The Association of British Insurers pointed out that one in five workers already admits to having lost track of at least one pension pot and that an estimated £3 billion is sitting unclaimed in accounts.
Dominic Lindley, author of a report on the pensions dashboard for Which? , said: “Given the complexity that consumers face in trying to keep track of their pensions it would be a disaster if the government abandoned this policy.”
I guess that from Pensionbee’s point of view, that’ll be good though as that consolidated view is quite an important part of their value proposition..
I don’t know too much about the government’s pensions dashboard, but I wonder if it involves opening APIs like the banks have done? The government could then provide a dashboard but other providers (like.Pensionbee) could use those for aggregation too, if they want to.
(Actually, it would be interesting to see pensions in the banking aggregation apps - and it makes sense to see them in the likes of Monzo, too. )
Anyway, these things are always easier to type on the internet than to actually produce, though I do like the idea of somewhere, finally, being able to see my net worth. (Although having typed that it does make me mildly anxious!)
Pensions are too important for this not to go ahead. The Pension Dashboard will be a public good and so it should have government involvement in making it a success.
To calculate its figure of £15,000 in losses for savers, 38 Degrees looked at the government’s projections that there will be about 49.6m dormant or forgotten pension pots, worth £757bn, by 2050, if a dashboard isn’t created.
Dividing £757bn by 49.6m equals an average pension pot size of £15,200, which could potentially be overlooked when an individual retires.
The government have been dragging their heels on this for a very long time, it’s a massive project that will cost a fair amount of money, not to mention the scope across hundreds of providers (mostly legacy). It’s now being suggested that the private sector should try and take the reins, which would mean a solution coming to market much quicker, but would most likely end up with a situation like the banking aggregators are facing, where they cannot scrape all of the data across providers (state, workplace & private - the vast majority being legacy providers with no API) needed for a complete view, which is essential for knowing what you will have available for your retirement. None of this is to say I think it’s a bad idea, I think it’s extremely important for savers to be as well equipped as possible for retirement - see my article on the subject here.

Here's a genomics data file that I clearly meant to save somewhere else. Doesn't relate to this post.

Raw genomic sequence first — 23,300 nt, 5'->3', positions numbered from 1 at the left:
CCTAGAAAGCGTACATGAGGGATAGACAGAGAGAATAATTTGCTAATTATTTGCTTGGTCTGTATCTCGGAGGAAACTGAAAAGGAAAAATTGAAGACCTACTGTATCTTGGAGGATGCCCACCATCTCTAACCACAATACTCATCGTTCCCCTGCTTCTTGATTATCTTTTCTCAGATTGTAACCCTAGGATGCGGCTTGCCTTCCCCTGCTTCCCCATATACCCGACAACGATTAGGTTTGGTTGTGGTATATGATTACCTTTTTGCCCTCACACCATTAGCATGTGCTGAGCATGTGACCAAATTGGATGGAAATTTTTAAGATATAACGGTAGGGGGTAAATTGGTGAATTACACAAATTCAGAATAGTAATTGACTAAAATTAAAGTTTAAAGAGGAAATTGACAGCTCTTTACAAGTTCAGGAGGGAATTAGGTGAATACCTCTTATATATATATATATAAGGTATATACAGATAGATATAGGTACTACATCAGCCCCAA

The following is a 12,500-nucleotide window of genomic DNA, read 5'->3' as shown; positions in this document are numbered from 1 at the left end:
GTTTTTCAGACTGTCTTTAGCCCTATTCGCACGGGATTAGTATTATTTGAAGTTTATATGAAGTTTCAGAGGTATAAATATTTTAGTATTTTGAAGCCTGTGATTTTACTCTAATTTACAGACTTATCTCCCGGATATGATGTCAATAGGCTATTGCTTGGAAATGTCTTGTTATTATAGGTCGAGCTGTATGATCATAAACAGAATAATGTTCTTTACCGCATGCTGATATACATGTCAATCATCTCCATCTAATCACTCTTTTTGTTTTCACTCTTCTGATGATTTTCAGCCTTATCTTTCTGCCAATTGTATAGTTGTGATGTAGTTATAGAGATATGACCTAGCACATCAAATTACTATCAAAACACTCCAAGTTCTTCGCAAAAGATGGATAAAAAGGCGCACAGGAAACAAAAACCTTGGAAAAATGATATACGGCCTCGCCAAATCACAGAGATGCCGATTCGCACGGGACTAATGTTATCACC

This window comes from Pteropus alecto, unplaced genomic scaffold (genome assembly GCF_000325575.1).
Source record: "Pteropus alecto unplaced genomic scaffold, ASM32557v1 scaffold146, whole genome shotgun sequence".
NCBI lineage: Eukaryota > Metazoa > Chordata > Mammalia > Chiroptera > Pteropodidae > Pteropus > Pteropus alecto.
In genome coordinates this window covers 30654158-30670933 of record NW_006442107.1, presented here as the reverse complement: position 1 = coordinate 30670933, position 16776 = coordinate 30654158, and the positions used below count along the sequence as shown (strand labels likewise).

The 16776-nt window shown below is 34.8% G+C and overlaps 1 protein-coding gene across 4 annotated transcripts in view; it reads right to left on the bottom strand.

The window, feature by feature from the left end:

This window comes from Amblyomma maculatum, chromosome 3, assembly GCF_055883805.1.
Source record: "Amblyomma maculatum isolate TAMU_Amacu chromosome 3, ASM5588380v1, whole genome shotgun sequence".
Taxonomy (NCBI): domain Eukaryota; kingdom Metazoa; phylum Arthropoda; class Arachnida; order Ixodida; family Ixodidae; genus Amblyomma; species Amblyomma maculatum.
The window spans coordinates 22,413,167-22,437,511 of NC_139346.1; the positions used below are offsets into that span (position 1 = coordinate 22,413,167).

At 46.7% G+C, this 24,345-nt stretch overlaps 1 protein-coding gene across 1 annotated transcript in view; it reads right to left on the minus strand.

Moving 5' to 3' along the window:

Tom is a good guy and well worth a follow if you’re interested in keeping tabs on this topic.
thank you all for this - very useful! @tommy just started following Tom and about to read your article so thanks for sharing . Pensions is one of those complicated, but shouldn’t be so complicated, finance topics, that I wish people spoke about a little more. The pensions dashboard would be super useful. I think I also read somewhere that regulation / tax schemes on it is always changing which adds another challenge to consolidating and monitoring it?
This is definitely something that should be done by the government but I don’t have much hope anymore. It has been something they have been planning out for a long time. I totally agree with @Baroness that pensions should not be as complicated as they are at the moment.
With the pension dashboard being such a massive task I won’t be surprised if Esther McVey (Work and Pensions Secretary) is simply delaying it so she does not have it happen when she is around. She definitely does not want it to go wrong like the welfare reforms on her watch.